Saint Luke, 1360–64
Attributed to Master Theodoric
Attributed to Master Theodoric
Introduction: God Is on the Move ... The Time Is Now
The Bible is a book about a movements. To be more precise, it's a story of God's movement. God is always the first mover, whether we are talking about the work of creation or the work of re-creation/salvation.
The opening movement is clear. God moves in Genesis 1 & 2 to create and establish beauty, order, abundance, life, harmony in relationship, and the opportunity for us to dwell with God. God's intention is for us to live in a creative, dynamic and open relationship where God is still and always Lord, but where God also enables us to utilize and enjoy our God-given freedom and power. Long before we encounter our "original" sin, "grace -God's presence in our lives - is even more 'original,' or fundamental, to our existence ... Grace prevails, if we allow it to." (Kevin O'Brien, The Ignatian Adventure, pg. 97).
Unfortunately, our spiritual parents chose not to remain in this state of "original" grace. They openly defied God's orders (Gen. 3). The effects of this original sin were disastrous. All that we know to plague us as humans was introduced by Adam and Eve's rebellion. Suspicion crept into our hearts and minds. Rather than relating to each other in openness and with a spirit of love and trust, we began to blame and find grounds for accusation. Enmity was introduced between ourselves (Adam against Eve) and between us and God's creation (humanity vs. creation). Loving trust gets replaced with fear. Living in the confidence that we are God's beloved gets replaced with shame. We go from feeling secure to feeling vulnerable. We go - in short - from life to death.
We can call this the second - unfortunate - movement in the story of the Bible. We can even label it "our rebellion" - our movement away from God. We see this tragic truth play out immediately after Adam and Eve's Fall. We don't just merely make one bad decision. Our enmity leads to open competition and the first murder (Gen. 4). Racism and divisions between our special "clans" are introduced (Gen. 4-5). Led now by greed instead of harmony, we exploit and abuse creation in order to build our own towers of glory (Gen. 11). In all, we set ourselves in direct opposition to God.
Though we were created by God to enjoy and find favor/life by living in relationship (not just with God but with each other and with creation), sin forces us into all out war. The Lord seems heartbroken and uncertain with what to do, choosing first an attempt at re-creation through the Flood (Gen. 6). Thankfully, though, God turns from divine retribution and begins seeking to reclaim and save us. In fact, the whole rest of the Bible can be seen as God's passionate, loving attempt to rescue a wayward and beloved child.
God's Holy Agents
And just how will God rescue us? Beginning in Genesis 12 we see God's means for reclaiming us and calling us back into relationship with Him. The Lord is going to use specific men and women to become his agents and prophets, his voice to this lost world. First, it is Abraham and his family. Later it will be Moses and Miriam and Aaron. Then Joshua. Then the Judges. Then - for a time - it will be the priests whom God raises up to call God's people back to the Lord, followed by Israel's first few kings. However, from the start, using kings to draw God's people out of the world and back to God's ways is destined to fail. There is too much temptation in the realms of power to return to that second movement. We are too prone to seek to be like gods and to seek our own comfort and satisfaction. We are too prone to set ourselves in opposition to God's rule.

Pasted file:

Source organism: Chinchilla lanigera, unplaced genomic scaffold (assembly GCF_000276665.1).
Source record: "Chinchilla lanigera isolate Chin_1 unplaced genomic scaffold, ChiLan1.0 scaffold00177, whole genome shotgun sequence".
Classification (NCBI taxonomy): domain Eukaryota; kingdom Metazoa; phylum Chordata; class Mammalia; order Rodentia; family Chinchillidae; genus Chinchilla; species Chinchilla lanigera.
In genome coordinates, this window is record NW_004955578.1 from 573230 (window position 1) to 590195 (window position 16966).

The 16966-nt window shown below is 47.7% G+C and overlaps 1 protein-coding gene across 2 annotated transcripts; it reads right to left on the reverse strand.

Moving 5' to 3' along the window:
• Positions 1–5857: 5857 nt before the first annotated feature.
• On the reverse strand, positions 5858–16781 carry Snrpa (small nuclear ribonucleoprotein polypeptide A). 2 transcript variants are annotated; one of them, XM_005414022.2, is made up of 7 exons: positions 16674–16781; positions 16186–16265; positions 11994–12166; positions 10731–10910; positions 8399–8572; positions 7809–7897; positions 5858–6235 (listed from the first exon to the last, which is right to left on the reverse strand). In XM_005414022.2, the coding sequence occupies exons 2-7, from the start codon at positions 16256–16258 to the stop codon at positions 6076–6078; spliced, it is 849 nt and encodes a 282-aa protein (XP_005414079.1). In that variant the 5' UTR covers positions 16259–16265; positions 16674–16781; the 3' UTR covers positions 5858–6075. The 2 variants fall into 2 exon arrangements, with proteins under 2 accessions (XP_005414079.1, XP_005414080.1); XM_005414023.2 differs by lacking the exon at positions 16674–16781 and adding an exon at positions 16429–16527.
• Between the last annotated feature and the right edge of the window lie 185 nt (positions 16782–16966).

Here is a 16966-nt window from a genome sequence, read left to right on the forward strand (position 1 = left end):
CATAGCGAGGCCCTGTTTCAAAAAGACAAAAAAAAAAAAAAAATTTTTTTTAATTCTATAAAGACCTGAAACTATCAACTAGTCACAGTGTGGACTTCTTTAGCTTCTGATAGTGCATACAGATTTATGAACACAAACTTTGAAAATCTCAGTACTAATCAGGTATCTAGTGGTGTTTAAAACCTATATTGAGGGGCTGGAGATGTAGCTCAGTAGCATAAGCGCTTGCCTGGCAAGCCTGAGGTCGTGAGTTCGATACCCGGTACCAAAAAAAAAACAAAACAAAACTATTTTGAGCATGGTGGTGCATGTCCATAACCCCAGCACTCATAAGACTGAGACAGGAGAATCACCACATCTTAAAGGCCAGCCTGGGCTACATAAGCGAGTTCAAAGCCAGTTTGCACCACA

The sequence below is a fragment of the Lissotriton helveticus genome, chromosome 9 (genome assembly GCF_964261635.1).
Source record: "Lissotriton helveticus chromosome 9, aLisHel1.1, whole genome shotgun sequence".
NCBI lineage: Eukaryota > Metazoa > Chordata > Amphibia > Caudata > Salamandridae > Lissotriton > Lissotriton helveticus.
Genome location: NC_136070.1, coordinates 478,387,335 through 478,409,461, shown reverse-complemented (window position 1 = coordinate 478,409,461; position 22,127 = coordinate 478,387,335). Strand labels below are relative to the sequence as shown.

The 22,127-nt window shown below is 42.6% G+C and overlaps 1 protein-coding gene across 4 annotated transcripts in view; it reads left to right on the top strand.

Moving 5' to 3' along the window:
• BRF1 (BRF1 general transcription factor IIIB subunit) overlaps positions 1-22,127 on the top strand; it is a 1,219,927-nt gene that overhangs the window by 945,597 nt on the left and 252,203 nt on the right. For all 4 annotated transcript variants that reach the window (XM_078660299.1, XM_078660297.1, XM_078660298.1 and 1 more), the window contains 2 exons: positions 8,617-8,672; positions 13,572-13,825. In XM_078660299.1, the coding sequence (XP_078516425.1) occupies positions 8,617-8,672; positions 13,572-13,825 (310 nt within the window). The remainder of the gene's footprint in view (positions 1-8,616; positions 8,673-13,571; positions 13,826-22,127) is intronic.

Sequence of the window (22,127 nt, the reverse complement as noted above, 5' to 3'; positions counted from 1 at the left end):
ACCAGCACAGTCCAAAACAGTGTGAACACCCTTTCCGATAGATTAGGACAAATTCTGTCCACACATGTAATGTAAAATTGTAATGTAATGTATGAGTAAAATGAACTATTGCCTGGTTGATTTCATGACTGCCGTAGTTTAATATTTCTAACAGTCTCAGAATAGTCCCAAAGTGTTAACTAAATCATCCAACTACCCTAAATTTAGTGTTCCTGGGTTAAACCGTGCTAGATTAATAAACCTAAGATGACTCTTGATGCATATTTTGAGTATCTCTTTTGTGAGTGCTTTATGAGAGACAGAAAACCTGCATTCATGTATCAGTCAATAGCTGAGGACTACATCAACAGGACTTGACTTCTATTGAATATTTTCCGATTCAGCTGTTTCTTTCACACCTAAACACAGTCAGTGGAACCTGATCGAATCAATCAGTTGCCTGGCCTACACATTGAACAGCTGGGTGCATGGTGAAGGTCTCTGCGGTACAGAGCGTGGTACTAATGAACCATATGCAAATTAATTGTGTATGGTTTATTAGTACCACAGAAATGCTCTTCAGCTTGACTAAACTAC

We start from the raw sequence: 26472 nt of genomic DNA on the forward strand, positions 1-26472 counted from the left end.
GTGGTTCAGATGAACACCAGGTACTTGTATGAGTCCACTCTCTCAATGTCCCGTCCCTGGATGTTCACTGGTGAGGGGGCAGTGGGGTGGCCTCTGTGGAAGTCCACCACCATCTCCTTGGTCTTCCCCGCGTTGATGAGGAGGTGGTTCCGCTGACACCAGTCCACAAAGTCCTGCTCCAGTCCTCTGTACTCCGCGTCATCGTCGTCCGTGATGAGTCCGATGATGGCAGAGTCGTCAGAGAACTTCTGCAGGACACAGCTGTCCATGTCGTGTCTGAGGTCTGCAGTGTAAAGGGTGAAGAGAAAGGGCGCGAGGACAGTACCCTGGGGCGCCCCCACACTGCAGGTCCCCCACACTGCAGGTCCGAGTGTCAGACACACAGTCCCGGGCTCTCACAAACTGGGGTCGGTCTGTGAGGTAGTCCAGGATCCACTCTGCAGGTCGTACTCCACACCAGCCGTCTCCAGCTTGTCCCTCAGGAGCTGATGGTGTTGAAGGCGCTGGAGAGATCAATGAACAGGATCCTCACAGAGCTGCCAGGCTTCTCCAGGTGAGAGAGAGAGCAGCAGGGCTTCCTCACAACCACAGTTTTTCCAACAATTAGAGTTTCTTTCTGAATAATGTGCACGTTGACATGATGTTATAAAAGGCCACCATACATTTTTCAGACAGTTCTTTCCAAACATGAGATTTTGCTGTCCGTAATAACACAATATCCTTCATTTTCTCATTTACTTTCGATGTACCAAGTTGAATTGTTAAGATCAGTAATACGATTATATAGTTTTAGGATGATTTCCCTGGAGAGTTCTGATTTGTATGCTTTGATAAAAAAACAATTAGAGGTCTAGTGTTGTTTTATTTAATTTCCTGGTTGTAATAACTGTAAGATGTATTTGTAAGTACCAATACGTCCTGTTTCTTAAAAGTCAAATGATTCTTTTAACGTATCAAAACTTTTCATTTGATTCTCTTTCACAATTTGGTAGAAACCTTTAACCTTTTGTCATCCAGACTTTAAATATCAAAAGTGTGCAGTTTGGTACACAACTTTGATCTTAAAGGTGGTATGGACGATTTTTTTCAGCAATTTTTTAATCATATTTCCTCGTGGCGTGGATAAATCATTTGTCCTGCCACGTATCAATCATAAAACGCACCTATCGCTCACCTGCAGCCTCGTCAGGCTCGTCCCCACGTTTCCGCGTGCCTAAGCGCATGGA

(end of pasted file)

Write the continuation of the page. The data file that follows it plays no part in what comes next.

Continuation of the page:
Consequently, God must raise up that other agent. God must use the prophet - the agent, the voice, the chosen one whose voice will speak God's Word. The prophet will have to find a way to break through our resistance and our high walls of pride and sin. The prophet will have to raise his voice as an outsider - telling us to flee from our cities destined for destruction and our lives headed for ruin. The Lord wants to rescue us. The third movement is salvation. But, we have to listen for the prophet's voice.
Political Leaders: Footnotes in God's Salvation Story
This is the situation we are stepping into when we jump into the third chapter of Luke. Humanity is resisting God. New political powers and leaders have established themselves by manipulation and power plays. At the top is Emperor Tiberius, the ruler of the latest version of humanity's rebellious attempts to overthrow and overtake God's rule as Lord of creation. Under him are those men struggling to choke control and power out of Israel's institutions: Pontius Pilate, Herod, Philip, Lysanius from the political/military world and Annas and Caiaphas from the religious establishment.
By our human perspective, these men were the "big deals" of their day. They were the men recorded in the annals of history, the men whose names are etched into stone and captured in marble busts.
But, Luke, as one of those "other" voices seeking to wake us back up to God's voice, does something beautiful and comic by putting these men at the start of this Jesus story. He is - as others have said - making us realize that the "big" political leaders of the world are mere footnotes in God's bigger and deeper movement of salvation. Though they pretend to be at the center of everything (and though we often make the mistake of thinking they are), they are ancillary to God's bigger drama. What a valuable reminder to us as Christians as we move deeper into this already long election year!
God's Salvation Movement: From the Margins
Since we are in rebellion against God, the work and word of our salvation must come not from the city center or the central bank. It must come from the margins. God must speak from beyond the "powers and principalities" that have become infected with sin and its effects.
Welcome, then, John the Bapstist, the son of Zecariah! The son of a priest who was once connected to the establishment, but who also suffered marginalization, John the Baptist is perfectly equipped to carry out this mission.